You’ll end up back at the aquatic centre from where it’s a short drive or bike ride over to the Happy Cow Ice-Cream Store off Highway 3 (between 5th and 6th Street.)
Progressions for easy – intermediate family mountain biking
Once the kids have cut their teeth on the Town Loop, it’s time to move on to some other great intro-trails that are a bit more technical and offer a “real” mountain biking experience.
The Coal Creek Heritage Trail – This trail is divided into two sections, The Lower Coal Creek Heritage Trail and the East Coal Creek Heritage Trail. We rode a 9 km section of the trail and started from the “Townsite” parking lot on the East part of the trail. To find the parking lot, drive 6.3 km up Coal Creek Road from town, turn left at the bridge onto First Creek Rd. and look for the Trailhead Kiosk, 3 km further along on the left.
This is a classic “truck drop” ride (meaning, you drive up, drop the kids off, and they bike back down to town.) Either arrange the ride with a shuttle or plan to have an adult bike back up for the vehicle (as we did) because making the kids ride UP Coal Creek would not be a lot of fun for anybody. Fortunately, the bike park and spray park are right at the end of the trail so kids will not be bored while they wait for somebody to go fetch the truck.
While this is considered a “beginner” trail, I was pretty new to mountain biking when we rode it and I had to walk a few hills. Gears and hand brakes are imperative for safety and enjoyment on the ride.
The Lazy Lizard Trail – This is Fernie’s star trail for family mountain biking and is another popular “truck drop” for children who prefer riding downhill without a lot of climbing.
Start at Island Lake Lodge on the Upper Lazy Lizard Trail and descend down to the entrance of Mount Fernie Provincial Park on the Lower Lazy Lizard Trail (image shown). The trail winds through an old growth cedar forest with fun boardwalks and bridges. Expect smooth, even grades, with berms on the corners and wide bridges to ensure nobody falls in the creek. The trail is 9 km long and loses 500+ metres of height (why you probably will not ride it up with the kids.) Let the children enjoy the fun flowy descent and then send somebody back up for the vehicle while you play in the creek with the kids in the provincial park.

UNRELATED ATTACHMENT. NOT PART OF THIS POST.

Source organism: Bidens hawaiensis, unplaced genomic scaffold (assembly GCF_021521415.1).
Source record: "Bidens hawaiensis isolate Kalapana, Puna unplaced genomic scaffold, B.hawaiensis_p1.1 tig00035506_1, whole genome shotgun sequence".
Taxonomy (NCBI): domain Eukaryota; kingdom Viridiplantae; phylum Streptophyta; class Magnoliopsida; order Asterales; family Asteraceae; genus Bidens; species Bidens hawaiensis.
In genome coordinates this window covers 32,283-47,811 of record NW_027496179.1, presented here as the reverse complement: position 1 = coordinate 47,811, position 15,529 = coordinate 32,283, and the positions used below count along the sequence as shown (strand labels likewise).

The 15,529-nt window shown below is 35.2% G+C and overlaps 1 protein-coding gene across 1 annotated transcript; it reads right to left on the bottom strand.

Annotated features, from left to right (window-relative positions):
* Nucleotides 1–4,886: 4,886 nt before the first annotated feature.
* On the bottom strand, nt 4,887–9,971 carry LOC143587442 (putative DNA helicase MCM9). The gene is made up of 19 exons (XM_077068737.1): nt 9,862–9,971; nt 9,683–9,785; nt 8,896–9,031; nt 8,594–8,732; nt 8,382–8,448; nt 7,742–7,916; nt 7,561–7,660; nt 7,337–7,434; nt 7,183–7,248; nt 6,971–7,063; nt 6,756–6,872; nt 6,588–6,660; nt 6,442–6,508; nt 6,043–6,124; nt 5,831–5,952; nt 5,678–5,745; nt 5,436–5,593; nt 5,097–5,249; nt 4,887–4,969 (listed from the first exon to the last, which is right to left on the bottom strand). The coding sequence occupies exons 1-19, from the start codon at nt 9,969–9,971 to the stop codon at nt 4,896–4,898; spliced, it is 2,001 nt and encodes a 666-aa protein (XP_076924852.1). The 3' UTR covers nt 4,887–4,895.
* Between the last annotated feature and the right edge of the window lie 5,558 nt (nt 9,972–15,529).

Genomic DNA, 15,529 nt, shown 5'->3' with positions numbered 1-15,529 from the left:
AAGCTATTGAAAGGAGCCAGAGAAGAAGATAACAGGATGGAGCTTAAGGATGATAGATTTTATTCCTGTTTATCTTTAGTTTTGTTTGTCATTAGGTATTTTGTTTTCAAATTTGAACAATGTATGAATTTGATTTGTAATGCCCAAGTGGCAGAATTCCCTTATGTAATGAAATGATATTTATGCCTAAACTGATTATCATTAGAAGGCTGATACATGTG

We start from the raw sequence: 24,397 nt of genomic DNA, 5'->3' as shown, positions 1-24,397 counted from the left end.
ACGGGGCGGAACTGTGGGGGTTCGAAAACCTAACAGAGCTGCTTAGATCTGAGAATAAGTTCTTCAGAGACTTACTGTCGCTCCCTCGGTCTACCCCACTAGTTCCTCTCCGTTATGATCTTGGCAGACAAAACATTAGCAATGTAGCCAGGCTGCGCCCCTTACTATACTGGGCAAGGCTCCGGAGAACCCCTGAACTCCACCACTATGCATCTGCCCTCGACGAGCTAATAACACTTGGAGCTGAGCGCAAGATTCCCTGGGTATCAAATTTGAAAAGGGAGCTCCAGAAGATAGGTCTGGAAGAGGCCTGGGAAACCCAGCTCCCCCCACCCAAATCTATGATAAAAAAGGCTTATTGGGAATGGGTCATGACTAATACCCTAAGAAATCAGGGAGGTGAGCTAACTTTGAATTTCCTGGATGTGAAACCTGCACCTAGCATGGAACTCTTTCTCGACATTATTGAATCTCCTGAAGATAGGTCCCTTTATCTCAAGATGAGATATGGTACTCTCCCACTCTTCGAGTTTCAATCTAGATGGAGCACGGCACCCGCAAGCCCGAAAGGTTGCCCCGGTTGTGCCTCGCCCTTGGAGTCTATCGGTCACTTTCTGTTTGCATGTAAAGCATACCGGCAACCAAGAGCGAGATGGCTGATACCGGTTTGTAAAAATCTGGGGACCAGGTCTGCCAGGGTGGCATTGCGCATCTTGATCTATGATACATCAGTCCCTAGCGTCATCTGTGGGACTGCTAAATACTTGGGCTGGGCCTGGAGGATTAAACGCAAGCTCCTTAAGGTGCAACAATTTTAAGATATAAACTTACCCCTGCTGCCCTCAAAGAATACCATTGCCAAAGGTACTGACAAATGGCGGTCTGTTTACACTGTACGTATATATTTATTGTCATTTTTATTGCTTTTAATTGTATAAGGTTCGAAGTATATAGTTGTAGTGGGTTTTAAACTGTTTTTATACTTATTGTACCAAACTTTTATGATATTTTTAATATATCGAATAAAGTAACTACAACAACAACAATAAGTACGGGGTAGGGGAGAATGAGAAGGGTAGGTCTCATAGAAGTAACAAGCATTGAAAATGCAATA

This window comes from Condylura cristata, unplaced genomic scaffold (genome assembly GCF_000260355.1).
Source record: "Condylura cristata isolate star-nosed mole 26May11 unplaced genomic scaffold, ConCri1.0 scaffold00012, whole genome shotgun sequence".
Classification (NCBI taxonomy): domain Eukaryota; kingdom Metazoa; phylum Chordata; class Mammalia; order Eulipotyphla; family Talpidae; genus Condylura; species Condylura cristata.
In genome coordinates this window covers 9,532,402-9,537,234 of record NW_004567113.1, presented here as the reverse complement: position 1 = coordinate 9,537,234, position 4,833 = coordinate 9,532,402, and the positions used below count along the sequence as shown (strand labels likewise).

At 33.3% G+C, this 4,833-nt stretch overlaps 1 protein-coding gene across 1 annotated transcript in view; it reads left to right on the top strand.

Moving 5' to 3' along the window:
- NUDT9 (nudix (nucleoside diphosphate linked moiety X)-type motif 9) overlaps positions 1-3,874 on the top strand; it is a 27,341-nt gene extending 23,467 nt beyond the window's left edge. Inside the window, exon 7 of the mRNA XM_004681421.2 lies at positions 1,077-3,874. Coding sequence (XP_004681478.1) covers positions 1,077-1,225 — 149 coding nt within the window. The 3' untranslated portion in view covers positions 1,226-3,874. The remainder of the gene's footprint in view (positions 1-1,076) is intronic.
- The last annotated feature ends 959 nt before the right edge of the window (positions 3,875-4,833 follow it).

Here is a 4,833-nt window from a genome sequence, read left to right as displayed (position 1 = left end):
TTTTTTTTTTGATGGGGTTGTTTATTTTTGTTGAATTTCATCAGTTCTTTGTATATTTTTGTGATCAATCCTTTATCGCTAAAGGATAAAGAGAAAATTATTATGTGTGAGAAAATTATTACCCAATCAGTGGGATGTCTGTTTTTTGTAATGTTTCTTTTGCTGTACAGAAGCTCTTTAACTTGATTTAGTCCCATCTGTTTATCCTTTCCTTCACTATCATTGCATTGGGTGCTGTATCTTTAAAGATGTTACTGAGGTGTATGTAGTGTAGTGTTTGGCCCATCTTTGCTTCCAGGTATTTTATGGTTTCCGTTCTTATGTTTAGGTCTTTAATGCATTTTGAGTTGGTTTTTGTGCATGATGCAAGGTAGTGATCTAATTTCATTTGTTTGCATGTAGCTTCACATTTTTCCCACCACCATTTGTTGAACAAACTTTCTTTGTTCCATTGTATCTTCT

Montane Trails – The Montane area has a bunch of new trails, starting from the old barn/coal creek bridge. On these trails you’ll be rewarded with great views of the Lizard range, Mt Fernie and the 3 sisters.
And I’ve had two separate families tell me how much they love the new Montane Blue for Evyr Trail, a fairly easy section of the loop above. The ride can be completed by riding on Montane, a double track trail and a smooth easy ride.
Biking the Ridgemont Trails with Older Kids and Teens – For families ready to move on to some solid intermediate trails, Ridgemont has plenty to offer with hill climbs, fun downhill riding, flowy corners, obstacles and beautiful scenery.
Head up Cemetery bi-pass (image shown) and continue on to the junction where ‘KiddieUp’ is the middle of 3 trails that branch off. It is full of easy switchbacks to keep the grade bikeable for the young ones, and give them plenty of practice cornering. To complete a loop take a right onto the logging road, and about 200m down you can take another right onto ‘What’s up Doc”.
For something longer and more challenging, you could put together nearly any combination to make an excellent loop. Cemetery Bypass, Kiddie Up, Queen V, Ecoterrorist, Eric’s Trail, and Broken Hip are all intermediate trails that are popular with families riding with older children and teens.
Information on all trails here can be found on the Trail Forks website.
Progressing to Downhill Mountain Biking at Fernie Alpine Resort
Register for a Kids Freeride Mountain Bike Camp and let professional coaches introduce the kids to lift-accessed downhill riding at Fernie Alpine Resort.
The theme of the camps is “Teaching kids to ride hard and safe.” In the camps, kids learn basic downhill riding skills, gain confidence, learn to ride steep lines and to tackle challenging terrain at the resort. Discounted lift tickets and bike rentals are available for camp participants.
The resort will be holding four camps this summer for kids ages 8 – 16 and each camp runs for two consecutive days mid-week. Meanwhile, mom and dad will find no shortage of entertainment at the resort’s bike park. Adult lessons are also offered including the brand new mid-week Trail Warrior Camps for adults. These 3-day camps are designed for cross country riders interested in developing downhill bike skills.